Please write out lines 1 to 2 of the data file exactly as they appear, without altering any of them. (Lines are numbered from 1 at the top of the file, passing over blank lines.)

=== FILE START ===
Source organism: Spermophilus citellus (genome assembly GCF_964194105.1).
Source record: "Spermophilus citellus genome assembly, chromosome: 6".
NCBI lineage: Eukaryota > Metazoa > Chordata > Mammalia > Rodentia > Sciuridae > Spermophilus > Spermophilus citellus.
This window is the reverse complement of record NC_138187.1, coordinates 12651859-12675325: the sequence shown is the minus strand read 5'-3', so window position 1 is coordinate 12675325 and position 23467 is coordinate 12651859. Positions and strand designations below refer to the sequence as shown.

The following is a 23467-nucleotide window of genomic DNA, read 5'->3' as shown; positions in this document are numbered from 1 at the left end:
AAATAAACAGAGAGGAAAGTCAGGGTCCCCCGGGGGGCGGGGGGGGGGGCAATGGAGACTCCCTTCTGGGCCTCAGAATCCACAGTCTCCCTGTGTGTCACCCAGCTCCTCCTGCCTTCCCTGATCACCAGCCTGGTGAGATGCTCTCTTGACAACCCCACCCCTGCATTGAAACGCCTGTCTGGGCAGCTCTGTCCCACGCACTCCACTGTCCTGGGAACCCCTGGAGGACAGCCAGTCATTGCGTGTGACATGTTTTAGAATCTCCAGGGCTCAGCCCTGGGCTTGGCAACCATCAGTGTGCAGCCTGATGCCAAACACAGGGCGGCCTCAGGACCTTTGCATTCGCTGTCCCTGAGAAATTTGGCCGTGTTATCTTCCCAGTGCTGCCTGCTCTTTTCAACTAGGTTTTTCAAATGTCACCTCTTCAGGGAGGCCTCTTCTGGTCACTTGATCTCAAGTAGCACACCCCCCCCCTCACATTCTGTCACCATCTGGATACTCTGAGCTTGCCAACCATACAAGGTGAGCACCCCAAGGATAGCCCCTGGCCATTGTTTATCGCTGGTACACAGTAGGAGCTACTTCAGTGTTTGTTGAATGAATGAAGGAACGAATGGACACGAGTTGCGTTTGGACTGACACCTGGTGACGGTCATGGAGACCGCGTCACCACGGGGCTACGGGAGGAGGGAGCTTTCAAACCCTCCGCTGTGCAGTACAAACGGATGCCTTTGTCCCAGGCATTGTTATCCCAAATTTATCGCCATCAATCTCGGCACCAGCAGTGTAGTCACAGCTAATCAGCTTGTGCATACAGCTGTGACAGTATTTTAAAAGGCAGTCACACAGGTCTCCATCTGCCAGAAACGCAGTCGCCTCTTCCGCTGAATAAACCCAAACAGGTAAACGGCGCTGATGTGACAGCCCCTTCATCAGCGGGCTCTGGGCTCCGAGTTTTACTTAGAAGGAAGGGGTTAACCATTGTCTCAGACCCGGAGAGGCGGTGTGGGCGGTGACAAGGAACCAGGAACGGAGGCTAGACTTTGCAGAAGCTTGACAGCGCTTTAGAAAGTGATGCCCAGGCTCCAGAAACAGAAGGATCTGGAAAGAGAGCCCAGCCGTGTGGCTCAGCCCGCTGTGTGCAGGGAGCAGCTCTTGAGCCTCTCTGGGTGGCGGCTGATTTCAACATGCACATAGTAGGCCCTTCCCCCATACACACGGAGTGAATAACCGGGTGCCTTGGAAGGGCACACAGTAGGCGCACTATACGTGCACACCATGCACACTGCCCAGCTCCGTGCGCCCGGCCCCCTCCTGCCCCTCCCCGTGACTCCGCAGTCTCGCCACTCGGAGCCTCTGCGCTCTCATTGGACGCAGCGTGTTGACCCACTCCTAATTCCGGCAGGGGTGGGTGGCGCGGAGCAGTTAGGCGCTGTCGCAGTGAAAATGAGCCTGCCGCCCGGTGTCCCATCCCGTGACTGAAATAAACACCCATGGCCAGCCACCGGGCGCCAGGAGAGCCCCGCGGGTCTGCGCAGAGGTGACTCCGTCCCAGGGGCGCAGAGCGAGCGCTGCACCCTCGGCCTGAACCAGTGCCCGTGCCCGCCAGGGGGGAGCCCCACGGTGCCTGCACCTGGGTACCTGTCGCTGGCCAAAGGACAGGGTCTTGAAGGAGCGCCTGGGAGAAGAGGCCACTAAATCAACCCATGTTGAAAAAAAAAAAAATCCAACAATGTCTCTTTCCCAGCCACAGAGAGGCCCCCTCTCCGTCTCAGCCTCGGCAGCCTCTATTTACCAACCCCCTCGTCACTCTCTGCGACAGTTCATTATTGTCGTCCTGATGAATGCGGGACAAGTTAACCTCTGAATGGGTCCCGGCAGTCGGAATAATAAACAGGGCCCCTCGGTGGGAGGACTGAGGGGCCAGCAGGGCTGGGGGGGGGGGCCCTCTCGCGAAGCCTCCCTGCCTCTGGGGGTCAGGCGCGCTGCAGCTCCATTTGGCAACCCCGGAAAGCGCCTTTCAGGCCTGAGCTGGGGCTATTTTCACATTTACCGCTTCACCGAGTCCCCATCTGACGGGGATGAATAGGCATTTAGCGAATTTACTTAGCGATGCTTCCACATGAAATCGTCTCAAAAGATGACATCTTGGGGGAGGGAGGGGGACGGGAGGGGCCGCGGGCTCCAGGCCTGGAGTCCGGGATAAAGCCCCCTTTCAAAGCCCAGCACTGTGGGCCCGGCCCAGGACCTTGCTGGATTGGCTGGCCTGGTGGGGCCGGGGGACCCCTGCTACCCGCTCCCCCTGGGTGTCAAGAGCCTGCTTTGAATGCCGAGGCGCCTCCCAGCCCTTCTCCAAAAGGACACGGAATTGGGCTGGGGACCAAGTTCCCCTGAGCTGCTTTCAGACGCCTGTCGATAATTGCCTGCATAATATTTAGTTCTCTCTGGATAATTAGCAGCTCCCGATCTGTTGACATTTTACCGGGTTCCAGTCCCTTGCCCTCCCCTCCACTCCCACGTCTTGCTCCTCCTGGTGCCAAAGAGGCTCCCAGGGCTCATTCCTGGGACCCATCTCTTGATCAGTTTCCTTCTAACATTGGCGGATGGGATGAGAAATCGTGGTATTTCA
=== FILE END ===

Source organism: Spermophilus citellus (genome assembly GCF_964194105.1).
Source record: "Spermophilus citellus genome assembly, chromosome: 6".